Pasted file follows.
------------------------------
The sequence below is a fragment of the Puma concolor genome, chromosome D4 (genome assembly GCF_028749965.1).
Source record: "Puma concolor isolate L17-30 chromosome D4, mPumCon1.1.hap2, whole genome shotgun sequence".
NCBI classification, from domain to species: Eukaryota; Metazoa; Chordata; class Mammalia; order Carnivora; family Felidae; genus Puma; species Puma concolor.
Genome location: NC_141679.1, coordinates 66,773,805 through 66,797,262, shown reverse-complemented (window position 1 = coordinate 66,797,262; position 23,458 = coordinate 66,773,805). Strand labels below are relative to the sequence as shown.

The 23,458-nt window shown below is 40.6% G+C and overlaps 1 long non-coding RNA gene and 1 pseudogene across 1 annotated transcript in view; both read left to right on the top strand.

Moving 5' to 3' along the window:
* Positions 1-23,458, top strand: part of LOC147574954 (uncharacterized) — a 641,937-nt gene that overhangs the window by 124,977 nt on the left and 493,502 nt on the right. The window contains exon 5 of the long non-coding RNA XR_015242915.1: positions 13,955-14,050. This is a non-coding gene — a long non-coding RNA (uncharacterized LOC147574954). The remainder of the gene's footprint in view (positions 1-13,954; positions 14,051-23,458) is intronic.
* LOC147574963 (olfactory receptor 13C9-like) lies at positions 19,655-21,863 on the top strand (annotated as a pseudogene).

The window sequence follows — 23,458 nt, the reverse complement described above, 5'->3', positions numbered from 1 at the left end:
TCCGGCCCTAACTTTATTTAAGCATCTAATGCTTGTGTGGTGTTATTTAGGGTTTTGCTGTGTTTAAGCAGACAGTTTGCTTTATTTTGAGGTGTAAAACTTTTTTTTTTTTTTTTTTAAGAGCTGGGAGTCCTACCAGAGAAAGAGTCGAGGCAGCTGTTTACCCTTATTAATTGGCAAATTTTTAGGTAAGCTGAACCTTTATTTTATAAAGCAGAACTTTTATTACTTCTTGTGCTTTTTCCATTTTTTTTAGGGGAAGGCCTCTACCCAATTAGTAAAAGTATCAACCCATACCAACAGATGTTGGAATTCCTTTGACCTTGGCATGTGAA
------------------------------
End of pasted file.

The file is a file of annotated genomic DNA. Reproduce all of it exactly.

The sequence below is a fragment of the Puma concolor genome, chromosome D4 (genome assembly GCF_028749965.1).
Source record: "Puma concolor isolate L17-30 chromosome D4, mPumCon1.1.hap2, whole genome shotgun sequence".
NCBI classification, from domain to species: Eukaryota; Metazoa; Chordata; class Mammalia; order Carnivora; family Felidae; genus Puma; species Puma concolor.
Genome location: NC_141679.1, coordinates 66,773,805 through 66,797,262, shown reverse-complemented (window position 1 = coordinate 66,797,262; position 23,458 = coordinate 66,773,805). Strand labels below are relative to the sequence as shown.

The 23,458-nt window shown below is 40.6% G+C and overlaps 1 long non-coding RNA gene and 1 pseudogene across 1 annotated transcript in view; both read left to right on the top strand.

Moving 5' to 3' along the window:
* Positions 1-23,458, top strand: part of LOC147574954 (uncharacterized) — a 641,937-nt gene that overhangs the window by 124,977 nt on the left and 493,502 nt on the right. The window contains exon 5 of the long non-coding RNA XR_015242915.1: positions 13,955-14,050. This is a non-coding gene — a long non-coding RNA (uncharacterized LOC147574954). The remainder of the gene's footprint in view (positions 1-13,954; positions 14,051-23,458) is intronic.
* LOC147574963 (olfactory receptor 13C9-like) lies at positions 19,655-21,863 on the top strand (annotated as a pseudogene).

The window sequence follows — 23,458 nt, the reverse complement described above, 5'->3', positions numbered from 1 at the left end:
TCCGGCCCTAACTTTATTTAAGCATCTAATGCTTGTGTGGTGTTATTTAGGGTTTTGCTGTGTTTAAGCAGACAGTTTGCTTTATTTTGAGGTGTAAAACTTTTTTTTTTTTTTTTTTAAGAGCTGGGAGTCCTACCAGAGAAAGAGTCGAGGCAGCTGTTTACCCTTATTAATTGGCAAATTTTTAGGTAAGCTGAACCTTTATTTTATAAAGCAGAACTTTTATTACTTCTTGTGCTTTTTCCATTTTTTTTAGGGGAAGGCCTCTACCCAATTAGTAAAAGTATCAACCCATACCAACAGATGTTGGAATTCCTTTGACCTTGGCATGTGAA